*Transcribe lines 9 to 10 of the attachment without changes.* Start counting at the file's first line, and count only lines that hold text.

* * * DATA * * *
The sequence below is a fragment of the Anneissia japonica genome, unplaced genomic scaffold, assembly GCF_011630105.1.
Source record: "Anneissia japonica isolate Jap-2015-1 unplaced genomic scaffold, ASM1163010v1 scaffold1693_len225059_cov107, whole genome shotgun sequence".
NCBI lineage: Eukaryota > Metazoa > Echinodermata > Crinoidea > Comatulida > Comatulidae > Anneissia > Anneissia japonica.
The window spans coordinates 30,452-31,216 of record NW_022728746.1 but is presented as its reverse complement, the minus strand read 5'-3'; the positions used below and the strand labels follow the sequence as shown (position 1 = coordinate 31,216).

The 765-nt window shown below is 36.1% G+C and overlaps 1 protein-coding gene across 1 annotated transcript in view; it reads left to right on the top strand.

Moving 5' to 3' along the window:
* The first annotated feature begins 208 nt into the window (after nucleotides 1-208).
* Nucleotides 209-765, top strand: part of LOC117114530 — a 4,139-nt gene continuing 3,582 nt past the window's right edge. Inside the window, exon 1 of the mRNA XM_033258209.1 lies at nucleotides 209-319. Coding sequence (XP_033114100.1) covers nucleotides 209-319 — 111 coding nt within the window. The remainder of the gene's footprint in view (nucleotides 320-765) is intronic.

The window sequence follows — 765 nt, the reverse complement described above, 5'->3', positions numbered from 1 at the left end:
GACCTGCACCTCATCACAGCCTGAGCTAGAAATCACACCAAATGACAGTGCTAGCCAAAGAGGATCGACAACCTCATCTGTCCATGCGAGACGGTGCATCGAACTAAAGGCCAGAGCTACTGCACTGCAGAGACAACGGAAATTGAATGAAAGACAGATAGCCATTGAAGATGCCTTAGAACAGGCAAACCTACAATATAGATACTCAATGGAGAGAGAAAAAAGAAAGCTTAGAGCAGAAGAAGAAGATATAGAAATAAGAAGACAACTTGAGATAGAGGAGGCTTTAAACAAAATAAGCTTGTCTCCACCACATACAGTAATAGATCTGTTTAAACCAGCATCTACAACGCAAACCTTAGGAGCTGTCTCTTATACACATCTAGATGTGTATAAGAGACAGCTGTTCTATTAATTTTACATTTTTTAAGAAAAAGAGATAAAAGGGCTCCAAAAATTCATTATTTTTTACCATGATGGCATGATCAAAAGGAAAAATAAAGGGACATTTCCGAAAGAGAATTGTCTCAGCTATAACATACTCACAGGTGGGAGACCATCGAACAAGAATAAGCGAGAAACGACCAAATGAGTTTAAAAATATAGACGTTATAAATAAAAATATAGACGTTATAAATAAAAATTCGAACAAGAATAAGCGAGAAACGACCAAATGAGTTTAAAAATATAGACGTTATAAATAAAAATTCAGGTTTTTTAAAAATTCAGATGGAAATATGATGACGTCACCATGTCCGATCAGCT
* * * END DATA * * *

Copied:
The window sequence follows — 765 nt, the reverse complement described above, 5'->3', positions numbered from 1 at the left end:
GACCTGCACCTCATCACAGCCTGAGCTAGAAATCACACCAAATGACAGTGCTAGCCAAAGAGGATCGACAACCTCATCTGTCCATGCGAGACGGTGCATCGAACTAAAGGCCAGAGCTACTGCACTGCAGAGACAACGGAAATTGAATGAAAGACAGATAGCCATTGAAGATGCCTTAGAACAGGCAAACCTACAATATAGATACTCAATGGAGAGAGAAAAAAGAAAGCTTAGAGCAGAAGAAGAAGATATAGAAATAAGAAGACAACTTGAGATAGAGGAGGCTTTAAACAAAATAAGCTTGTCTCCACCACATACAGTAATAGATCTGTTTAAACCAGCATCTACAACGCAAACCTTAGGAGCTGTCTCTTATACACATCTAGATGTGTATAAGAGACAGCTGTTCTATTAATTTTACATTTTTTAAGAAAAAGAGATAAAAGGGCTCCAAAAATTCATTATTTTTTACCATGATGGCATGATCAAAAGGAAAAATAAAGGGACATTTCCGAAAGAGAATTGTCTCAGCTATAACATACTCACAGGTGGGAGACCATCGAACAAGAATAAGCGAGAAACGACCAAATGAGTTTAAAAATATAGACGTTATAAATAAAAATATAGACGTTATAAATAAAAATTCGAACAAGAATAAGCGAGAAACGACCAAATGAGTTTAAAAATATAGACGTTATAAATAAAAATTCAGGTTTTTTAAAAATTCAGATGGAAATATGATGACGTCACCATGTCCGATCAGCT